Lords Dannatt and Stirrup cleared of misconduct over lobbying claims

Lord Stirrup and Lord Dannatt Lord Stirrup and Lord Dannatt both denied any wrongdoing

Related Stories

Former high ranking military officers Lord Dannatt and Lord Stirrup have been cleared of misconduct over lobbying allegations.

The pair were among several retired military leaders secretly filmed by the Sunday Times.

They were accused of using their influence within the MoD to lobby on behalf of commercial interests.

But the Lords Commissioner on Standards said the two men did not break the code of conduct for House of Lords members.

The commissioner, Paul Kernaghan, launched investigations into the conduct of Lord Dannatt, former head of the British army, and Lord Stirrup, former chief of the defence staff, after claims they had spoken about lobbying top defence officials to secure contracts for private firms in breach of Whitehall rules.

The commissioner's report dismissed the complaints against both men but makes clear that his investigation was limited to whether they had breached the code of conduct.

'Facilitate conversations'

The investigation was launched after Sunday Times reporters posing as lobbyists for a defence manufacturer last October approached several senior retired officers to ask if they would help them secure contracts.

Lord Dannatt had "candidly talked about side-stepping a ban on discussion of a £400m contract by 'targeting' the MoD's top civil servant, with whom he went to school", according to the Sunday Times.

The peer, who was chief of the general staff between 2006 and 2009, said he offered to "facilitate conversations" but had rejected an £8,000 monthly fee offer.

The standards commissioner said: "I have not found any evidence that Lord Dannatt breached the Code of Conduct. The only references to the House of Lords in the transcript are limited to briefings arranged by ministers and visits by the serving Chiefs of Staff.

"Lord Dannatt made no claims of using his position as a member to exercise parliamentary influence for personal gain. Nor did he offer to provide parliamentary advice or services.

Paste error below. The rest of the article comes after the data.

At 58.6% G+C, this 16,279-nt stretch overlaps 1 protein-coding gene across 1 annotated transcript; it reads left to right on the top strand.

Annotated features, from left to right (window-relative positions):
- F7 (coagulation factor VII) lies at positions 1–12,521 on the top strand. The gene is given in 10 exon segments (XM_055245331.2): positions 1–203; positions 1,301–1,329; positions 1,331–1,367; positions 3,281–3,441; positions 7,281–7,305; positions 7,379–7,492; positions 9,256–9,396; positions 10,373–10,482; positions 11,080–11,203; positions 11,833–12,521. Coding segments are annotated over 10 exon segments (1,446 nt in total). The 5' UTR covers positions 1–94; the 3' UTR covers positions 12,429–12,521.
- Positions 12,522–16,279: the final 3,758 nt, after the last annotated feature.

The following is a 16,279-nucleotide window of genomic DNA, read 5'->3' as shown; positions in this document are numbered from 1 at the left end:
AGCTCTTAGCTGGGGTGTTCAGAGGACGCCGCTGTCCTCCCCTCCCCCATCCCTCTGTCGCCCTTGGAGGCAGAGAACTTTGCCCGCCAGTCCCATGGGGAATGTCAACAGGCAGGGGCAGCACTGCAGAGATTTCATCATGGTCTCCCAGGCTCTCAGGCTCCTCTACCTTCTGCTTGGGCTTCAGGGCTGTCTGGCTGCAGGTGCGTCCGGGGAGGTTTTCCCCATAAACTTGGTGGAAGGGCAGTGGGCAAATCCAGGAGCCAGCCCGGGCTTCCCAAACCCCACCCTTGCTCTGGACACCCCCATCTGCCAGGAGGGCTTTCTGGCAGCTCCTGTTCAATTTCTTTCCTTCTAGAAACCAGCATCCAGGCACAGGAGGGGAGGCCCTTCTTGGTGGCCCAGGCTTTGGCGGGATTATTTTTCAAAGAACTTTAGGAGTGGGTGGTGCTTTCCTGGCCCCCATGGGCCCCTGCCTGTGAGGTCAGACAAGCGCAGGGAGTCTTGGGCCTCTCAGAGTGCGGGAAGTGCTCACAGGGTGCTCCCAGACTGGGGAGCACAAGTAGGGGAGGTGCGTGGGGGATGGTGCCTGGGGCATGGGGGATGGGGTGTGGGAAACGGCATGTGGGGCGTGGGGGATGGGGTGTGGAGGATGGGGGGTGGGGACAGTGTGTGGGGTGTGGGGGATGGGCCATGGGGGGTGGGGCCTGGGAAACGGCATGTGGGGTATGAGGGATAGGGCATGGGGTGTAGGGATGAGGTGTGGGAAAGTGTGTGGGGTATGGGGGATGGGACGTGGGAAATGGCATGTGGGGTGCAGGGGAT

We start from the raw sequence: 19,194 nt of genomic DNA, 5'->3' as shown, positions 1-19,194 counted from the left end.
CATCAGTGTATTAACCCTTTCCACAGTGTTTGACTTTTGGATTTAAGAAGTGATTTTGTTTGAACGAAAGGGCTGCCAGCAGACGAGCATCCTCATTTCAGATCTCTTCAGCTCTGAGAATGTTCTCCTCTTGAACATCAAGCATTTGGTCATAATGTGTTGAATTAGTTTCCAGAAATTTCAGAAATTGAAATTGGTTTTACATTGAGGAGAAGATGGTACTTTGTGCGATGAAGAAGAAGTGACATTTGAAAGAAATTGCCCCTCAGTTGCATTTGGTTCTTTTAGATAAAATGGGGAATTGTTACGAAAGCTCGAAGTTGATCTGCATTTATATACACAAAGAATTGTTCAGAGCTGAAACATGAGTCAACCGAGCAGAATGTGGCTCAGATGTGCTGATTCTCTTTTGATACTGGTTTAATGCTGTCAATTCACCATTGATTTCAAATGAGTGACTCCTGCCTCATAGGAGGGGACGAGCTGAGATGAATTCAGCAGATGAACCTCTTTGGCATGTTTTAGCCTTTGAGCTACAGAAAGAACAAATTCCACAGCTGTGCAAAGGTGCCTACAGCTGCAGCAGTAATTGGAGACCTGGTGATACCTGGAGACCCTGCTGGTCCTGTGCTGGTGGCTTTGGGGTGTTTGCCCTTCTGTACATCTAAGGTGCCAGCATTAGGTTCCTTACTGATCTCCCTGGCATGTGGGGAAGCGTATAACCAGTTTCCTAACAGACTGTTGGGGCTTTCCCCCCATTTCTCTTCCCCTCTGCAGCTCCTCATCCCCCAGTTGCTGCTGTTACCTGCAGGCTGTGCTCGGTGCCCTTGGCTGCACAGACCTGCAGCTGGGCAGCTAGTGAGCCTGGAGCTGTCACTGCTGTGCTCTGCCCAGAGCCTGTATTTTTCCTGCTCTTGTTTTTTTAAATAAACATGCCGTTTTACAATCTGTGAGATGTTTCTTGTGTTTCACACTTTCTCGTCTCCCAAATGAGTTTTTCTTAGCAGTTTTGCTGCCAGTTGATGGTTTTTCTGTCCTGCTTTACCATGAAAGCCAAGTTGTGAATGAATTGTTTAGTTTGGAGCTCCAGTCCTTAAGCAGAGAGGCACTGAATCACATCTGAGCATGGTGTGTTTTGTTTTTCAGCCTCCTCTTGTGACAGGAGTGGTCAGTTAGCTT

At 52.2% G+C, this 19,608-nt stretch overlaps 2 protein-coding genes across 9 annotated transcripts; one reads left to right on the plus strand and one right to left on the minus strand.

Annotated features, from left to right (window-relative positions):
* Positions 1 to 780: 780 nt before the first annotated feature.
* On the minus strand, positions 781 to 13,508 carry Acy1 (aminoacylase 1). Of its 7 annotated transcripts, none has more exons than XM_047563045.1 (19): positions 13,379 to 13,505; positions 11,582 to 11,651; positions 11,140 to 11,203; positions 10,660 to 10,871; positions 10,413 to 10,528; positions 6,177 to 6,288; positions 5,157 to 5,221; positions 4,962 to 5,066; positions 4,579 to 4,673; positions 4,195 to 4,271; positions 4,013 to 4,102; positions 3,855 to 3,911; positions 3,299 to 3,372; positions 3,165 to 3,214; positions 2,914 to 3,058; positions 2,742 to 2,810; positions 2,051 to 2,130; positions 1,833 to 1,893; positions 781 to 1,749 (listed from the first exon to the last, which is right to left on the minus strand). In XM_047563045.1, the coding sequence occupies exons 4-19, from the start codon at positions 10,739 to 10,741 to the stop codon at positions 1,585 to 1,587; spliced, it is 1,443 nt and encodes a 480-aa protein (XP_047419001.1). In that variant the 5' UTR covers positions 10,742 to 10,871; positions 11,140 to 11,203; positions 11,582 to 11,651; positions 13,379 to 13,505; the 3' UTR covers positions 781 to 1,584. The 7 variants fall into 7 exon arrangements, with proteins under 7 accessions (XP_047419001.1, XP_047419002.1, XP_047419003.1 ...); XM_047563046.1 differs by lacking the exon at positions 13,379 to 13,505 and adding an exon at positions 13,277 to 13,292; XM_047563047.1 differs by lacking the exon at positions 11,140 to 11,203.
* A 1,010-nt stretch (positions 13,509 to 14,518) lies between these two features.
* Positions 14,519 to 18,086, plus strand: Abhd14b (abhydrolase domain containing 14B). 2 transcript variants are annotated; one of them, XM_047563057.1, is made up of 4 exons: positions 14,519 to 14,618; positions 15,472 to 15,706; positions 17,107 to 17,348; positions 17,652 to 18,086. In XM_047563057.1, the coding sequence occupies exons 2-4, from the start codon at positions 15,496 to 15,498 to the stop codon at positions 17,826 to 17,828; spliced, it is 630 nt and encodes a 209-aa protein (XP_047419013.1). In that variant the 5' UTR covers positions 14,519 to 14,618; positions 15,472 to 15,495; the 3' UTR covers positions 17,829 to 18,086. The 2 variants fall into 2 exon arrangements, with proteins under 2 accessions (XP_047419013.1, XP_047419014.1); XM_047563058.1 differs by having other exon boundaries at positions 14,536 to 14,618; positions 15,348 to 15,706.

"He entered into no relationship which gave rise to an interest which had to be registered. Equally, there is no evidence that he had failed to register any other defence-related interest. Thus, I dismiss this complaint against Lord Dannatt."

'Frank views'

Lord Stirrup, a former senior RAF commander who was chief of the defence staff between 2006 and 2010, was secretly filmed by the Sunday Times talking about his contacts with ministers and the MoD.

He is quoted as saying he was able to call on "old friends and powerful contacts" to help in a lobbying campaign. The peer dismissed the claims as a "totally false picture".

The standards commissioner said: "I have not found any evidence that Lord Stirrup breached the Code of Conduct. Indeed, he volunteers to the journalists that an interest of the type they were discussing would have to be entered in the Register of Lords' Interests.

"The only references to the House of Lords in the transcript are limited to Lord Stirrup making it clear that questions should not be asked in pursuit of a specific interest. He then goes on to give his frank views on the merits of parliamentary questions in eliciting information.

"Lord Stirrup made no claims about using his position as a member to exercise parliamentary influence for personal gain. Nor did he offer to provide parliamentary advice or services. He entered into no relationship which gave rise to an interest which had to be registered. Thus, I dismiss this complaint against Lord Stirrup."

In both cases the Commissioner added: "I reiterate that my role is to investigate allegations of breaches of the Code of Conduct and not to police members' non-parliamentary activities."

The Ministry of Defence (MoD) is carrying out a separate investigation into whether it was possible for anyone to secure "privileged access" to its officials and whether any rules had been broken.

More on This Story

Related Stories

The BBC is not responsible for the content of external Internet sites

More Politics stories

RSS

Features

  • Witley Court in Worcestershire Abandoned mansions

    What happened to England's lost stately homes?


  • Tray of beer being carried10 Things

    Beer is less likely to slosh than coffee, and other nuggets


  • Spoon and buckwheatSoul food

    The grain that tells you a lot about Russia's state of mind


  • Woman readingWeekendish

    The best reads you need to catch up on


  • Salim Rashid SuriThe Singing Sailor

    The young Omani who became a pre-war fusion music hit


BBC © 2014 The BBC is not responsible for the content of external sites. Read more.

This page is best viewed in an up-to-date web browser with style sheets (CSS) enabled. While you will be able to view the content of this page in your current browser, you will not be able to get the full visual experience. Please consider upgrading your browser software or enabling style sheets (CSS) if you are able to do so.